Alberta and B.C. ski hills hope to return to profit

Skiers and snowboarders expect Mother Nature to serve up a down year every now and again, but last season was exceptionally brutal in many parts of Alberta and British Columbia.

El Nino latest challenge for ski industry trying to recover after devastating year

Castle Mountain announced it was shutting down for the season on Feb. 16. (Donna McElligott/CBC)

Skiers and snowboarders expect Mother Nature to serve up a down year every now and again, but last season was exceptionally brutal in many parts of Alberta and British Columbia and there is anxiety about what this winter will bring.

Last season, some resorts had to stop the chair lifts early and close up in February. Hemlock Resort, near Chilliwack, B.C., was shutdown for the entire year. 
A snowboarder unlatches after a run at Canada Olympic Park in Calgary in February 2015. (Kyle Bakx/CBC)

Hemlock GM Kevin Bourdin described it as a zero snow year as the dreaded Pineapple Express brought wet and mild weather from the West Coast.

While it's rare to be shutdown for an entire winter, Bourdin said, the ski hill is still feeling the effects as potential staff members are nervous it might happen again.

"We have quite a few temporary foreign workers that we've sent off our letters to and accepted. They're hearing the weather story about El Nino this year and the potential for no snow," Bourdin said, "so we're finding they are dropping out now and choosing to go elsewhere — Utah, Colorado and places like that." 

El Nino is the latest threat to ski areas, a cruel development for an industry needing a bounce-back year. While the numbers are not yet final, it's believed more than half of all ski resorts in Alberta and B.C. lost money last season.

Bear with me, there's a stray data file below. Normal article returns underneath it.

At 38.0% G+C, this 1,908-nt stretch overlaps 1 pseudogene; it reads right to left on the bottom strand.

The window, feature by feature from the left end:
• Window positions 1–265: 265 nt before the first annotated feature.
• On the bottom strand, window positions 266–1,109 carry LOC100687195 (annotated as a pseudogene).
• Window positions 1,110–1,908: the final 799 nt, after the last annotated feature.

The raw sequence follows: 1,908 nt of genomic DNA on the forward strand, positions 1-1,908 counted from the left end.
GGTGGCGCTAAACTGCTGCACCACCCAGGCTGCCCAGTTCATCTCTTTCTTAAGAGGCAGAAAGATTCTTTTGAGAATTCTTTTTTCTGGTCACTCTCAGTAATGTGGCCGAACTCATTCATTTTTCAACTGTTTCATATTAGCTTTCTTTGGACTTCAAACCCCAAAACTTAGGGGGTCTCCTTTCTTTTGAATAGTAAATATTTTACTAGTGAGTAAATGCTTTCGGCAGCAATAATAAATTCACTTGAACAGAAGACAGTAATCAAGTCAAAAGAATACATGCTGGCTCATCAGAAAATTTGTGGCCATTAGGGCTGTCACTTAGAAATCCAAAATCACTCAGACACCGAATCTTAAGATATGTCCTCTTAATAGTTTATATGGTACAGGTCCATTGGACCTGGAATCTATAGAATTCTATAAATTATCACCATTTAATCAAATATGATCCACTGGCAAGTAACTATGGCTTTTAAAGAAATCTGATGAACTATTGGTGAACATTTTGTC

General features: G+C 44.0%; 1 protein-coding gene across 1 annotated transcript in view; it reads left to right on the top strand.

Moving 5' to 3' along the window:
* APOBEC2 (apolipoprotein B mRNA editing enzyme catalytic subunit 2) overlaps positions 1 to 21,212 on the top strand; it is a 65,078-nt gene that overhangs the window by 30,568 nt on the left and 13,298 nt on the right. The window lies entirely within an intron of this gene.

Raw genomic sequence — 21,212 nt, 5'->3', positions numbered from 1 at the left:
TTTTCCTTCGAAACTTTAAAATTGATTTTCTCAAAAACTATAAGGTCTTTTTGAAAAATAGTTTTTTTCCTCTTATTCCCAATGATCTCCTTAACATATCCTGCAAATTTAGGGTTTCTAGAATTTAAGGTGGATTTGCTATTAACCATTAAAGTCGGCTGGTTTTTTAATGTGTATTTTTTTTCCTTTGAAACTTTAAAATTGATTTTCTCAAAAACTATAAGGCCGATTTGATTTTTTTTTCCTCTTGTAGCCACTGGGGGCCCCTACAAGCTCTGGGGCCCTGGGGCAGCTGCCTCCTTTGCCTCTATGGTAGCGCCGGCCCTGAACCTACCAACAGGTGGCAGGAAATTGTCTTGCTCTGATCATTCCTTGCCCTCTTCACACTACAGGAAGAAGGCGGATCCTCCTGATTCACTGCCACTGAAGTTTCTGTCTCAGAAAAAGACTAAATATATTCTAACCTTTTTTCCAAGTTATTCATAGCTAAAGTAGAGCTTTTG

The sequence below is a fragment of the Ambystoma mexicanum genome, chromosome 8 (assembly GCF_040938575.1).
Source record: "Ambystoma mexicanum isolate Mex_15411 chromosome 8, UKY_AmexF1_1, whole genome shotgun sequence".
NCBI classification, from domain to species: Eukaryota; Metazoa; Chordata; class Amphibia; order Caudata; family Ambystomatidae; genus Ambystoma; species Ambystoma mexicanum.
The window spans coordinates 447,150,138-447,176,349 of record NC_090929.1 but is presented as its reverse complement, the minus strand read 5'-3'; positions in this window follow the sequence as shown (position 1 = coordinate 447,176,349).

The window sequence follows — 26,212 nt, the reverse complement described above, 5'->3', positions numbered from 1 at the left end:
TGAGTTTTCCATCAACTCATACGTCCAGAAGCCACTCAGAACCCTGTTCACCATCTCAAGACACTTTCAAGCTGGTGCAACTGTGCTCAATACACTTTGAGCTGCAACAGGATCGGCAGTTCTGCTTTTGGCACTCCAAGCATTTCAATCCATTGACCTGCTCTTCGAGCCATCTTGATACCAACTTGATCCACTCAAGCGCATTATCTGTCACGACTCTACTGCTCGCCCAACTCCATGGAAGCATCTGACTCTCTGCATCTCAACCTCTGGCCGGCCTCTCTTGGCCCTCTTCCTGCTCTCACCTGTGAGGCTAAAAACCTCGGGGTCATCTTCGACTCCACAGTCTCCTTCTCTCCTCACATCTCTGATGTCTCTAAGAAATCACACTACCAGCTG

Big White Ski Resort is taking advantage of a recent big dump of snow and is now open, two weeks earlier than expected. (Big White)
British Columbia ski resorts reported 4.7 million visits during the 2014-15 season. That's down from 5.9 million the previous year and below an average of 6.5 million in a good year, according to the Canada West Ski Areas Association.

"The disappointing part is the focus on El Nino. We've had two substantial El Nino events in 97/98 and 09/10," Bourdin said. "We still got open prior to Christmas and had a really solid year." 

That's why some resorts aren't overly concerned about the type of weather to expect this winter. Even if an El Nino hits, it still shouldn't be as bad as last winter on the slopes.

A view from Goat's Eye Mountain at Sunshine Village in Banff, Alta, in February, 2015. (Kyle Bakx/CBC)
"Some concern about the El Nino system," David Lynn with the Canada West Ski Areas Association said. "But we're fortunate because so far the early pre-season snowfalls have been really positive and the opening dates in B.C. and Alberta look quite favourable, with resorts opening in the month of November." 

It's expected an El Nino could result in temperatures about one or two degrees higher than long-term averages. 

This week the World Meteorological Organization said El Nino was already "strong and mature" and the biggest in more than 15 years.

Ski resorts can take out insurance against bad weather years, but few if any do because of the high premiums, Lynn said.


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